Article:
Its new management team has taken up their roles, led by CEO Mark Davis who last month became the company's third CEO appointed by majority owner Glencore this year.
The company confirmed all required accounting systems upgrades were now "fully or substantially implemented" - as per its US$22.2 million settlement with the Ontario Securities Commission reached 12 months ago - and it expected consultant testing to proceed as scheduled in the first quarter of 2020.
Katanga owns 75% of the Kamoto Copper Company in the DRC, where up to 43 illegal miners died mid-year when two galleries caved in.
Katanga said DRC armed forces (FADRC) remained in the area and KCC had built nearly 20km of new perimeter security fencing in the second half of 2019, with its work on additional perimeter controls to continue into 2020.
"Since this FADRC intervention, which is continuing, KCC has not become aware of any confirmed human rights violations and the illegal miners who had occupied the KCC site remain dispersed," Katanga said.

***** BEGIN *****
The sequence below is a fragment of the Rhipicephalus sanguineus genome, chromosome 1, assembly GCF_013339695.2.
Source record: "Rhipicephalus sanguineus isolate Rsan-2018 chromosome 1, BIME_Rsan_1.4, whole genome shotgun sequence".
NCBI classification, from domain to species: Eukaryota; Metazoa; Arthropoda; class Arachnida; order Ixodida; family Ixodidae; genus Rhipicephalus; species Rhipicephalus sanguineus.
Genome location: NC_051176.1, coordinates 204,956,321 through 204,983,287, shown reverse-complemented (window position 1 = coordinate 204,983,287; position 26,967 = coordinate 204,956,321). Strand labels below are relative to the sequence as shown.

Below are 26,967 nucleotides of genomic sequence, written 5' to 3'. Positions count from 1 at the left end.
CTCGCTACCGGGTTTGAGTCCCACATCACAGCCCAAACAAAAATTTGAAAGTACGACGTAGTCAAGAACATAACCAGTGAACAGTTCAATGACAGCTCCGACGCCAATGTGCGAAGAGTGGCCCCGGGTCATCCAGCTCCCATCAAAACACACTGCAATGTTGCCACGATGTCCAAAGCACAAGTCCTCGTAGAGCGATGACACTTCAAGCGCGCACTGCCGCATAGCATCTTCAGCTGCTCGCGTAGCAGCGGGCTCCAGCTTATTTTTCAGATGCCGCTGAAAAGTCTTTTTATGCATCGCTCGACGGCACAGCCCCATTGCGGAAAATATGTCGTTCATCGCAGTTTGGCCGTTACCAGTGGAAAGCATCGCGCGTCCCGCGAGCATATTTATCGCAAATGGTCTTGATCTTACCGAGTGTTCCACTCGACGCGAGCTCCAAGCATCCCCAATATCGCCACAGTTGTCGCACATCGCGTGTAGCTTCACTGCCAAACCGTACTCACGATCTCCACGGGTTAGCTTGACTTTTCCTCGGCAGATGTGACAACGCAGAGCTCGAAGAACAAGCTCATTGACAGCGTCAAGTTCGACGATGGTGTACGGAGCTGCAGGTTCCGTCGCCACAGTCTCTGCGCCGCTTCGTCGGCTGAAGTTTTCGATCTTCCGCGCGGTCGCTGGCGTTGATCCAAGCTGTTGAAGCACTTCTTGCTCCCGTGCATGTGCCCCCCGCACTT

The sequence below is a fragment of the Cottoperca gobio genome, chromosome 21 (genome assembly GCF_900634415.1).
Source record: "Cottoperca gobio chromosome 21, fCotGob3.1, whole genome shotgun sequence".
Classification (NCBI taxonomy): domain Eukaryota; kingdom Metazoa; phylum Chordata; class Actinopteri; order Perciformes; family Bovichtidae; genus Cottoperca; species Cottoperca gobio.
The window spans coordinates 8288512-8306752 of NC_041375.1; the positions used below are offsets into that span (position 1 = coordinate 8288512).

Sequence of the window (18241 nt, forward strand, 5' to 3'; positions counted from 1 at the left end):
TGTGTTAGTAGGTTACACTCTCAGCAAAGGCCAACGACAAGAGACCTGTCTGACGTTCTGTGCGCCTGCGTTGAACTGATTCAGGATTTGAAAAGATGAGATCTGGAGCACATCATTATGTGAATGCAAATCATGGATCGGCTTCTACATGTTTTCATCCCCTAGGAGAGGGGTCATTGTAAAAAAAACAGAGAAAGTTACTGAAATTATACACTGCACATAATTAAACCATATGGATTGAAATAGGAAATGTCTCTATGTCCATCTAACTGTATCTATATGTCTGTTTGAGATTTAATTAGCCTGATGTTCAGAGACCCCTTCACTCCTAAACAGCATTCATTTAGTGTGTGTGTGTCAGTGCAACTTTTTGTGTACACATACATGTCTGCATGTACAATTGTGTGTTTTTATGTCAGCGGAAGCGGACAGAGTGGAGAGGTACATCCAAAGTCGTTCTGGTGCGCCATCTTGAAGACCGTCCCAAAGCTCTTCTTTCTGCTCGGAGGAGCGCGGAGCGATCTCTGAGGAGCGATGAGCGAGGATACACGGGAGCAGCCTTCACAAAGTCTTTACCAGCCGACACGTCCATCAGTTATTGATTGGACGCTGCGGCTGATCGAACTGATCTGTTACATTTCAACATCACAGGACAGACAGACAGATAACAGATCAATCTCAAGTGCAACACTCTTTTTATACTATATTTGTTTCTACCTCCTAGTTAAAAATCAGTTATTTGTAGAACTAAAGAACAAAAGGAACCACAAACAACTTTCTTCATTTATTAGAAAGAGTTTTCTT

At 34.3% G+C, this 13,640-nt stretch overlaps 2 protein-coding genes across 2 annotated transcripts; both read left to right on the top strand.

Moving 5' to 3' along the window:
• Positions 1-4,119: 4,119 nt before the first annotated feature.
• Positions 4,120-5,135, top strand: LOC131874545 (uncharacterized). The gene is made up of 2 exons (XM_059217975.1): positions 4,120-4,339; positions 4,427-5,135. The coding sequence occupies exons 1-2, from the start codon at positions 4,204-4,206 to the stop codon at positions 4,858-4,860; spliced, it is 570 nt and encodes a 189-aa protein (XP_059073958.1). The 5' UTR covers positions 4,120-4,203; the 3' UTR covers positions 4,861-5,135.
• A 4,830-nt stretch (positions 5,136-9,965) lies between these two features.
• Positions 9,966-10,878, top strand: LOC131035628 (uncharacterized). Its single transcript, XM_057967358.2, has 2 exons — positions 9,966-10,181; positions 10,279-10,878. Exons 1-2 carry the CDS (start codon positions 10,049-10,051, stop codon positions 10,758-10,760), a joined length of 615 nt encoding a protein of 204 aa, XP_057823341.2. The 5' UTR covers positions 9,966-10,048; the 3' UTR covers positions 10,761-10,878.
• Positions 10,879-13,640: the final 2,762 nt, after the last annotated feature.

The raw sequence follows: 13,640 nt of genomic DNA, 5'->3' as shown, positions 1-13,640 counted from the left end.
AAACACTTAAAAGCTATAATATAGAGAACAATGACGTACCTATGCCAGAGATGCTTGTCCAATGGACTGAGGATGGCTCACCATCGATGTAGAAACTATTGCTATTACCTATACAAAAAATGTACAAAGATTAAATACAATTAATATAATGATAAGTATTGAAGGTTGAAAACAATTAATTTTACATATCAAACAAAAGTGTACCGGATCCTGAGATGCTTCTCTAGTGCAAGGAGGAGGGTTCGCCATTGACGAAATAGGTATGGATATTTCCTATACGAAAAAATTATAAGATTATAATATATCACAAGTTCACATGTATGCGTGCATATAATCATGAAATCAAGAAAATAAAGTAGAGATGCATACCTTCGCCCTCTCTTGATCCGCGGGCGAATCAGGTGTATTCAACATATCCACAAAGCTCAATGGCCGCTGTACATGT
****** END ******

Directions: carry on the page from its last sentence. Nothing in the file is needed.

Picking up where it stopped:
It said talks were continuing with KCC's 25% partner, state-owned Gécamines, to secure land for a new life-of-mine tailings facility.
"The negotiations are ongoing but an agreement may occur as early as this month," Katanga said, adding there was no guarantee an agreement would be concluded.
Its sulphuric acid plant was progressing, with phase one more than 75% complete.
In terms of its cobalt projects, Katanga did not expect to achieve full drying capacity until the start of the third quarter of 2020, when it would then "be in a position to export all of its cobalt production" and start a gradual drawdown of its accumulated inventory.
KCC's cobalt sales and exports were suspended in November 2018 to address the uranium levels in its cobalt hydroxide. It resumed limited exports in April.
Katanga shares closed 3.8% lower yesterday to C12.5c, well down from a January high of 82.5c, capitalising it at $238.4 million (US$181 million).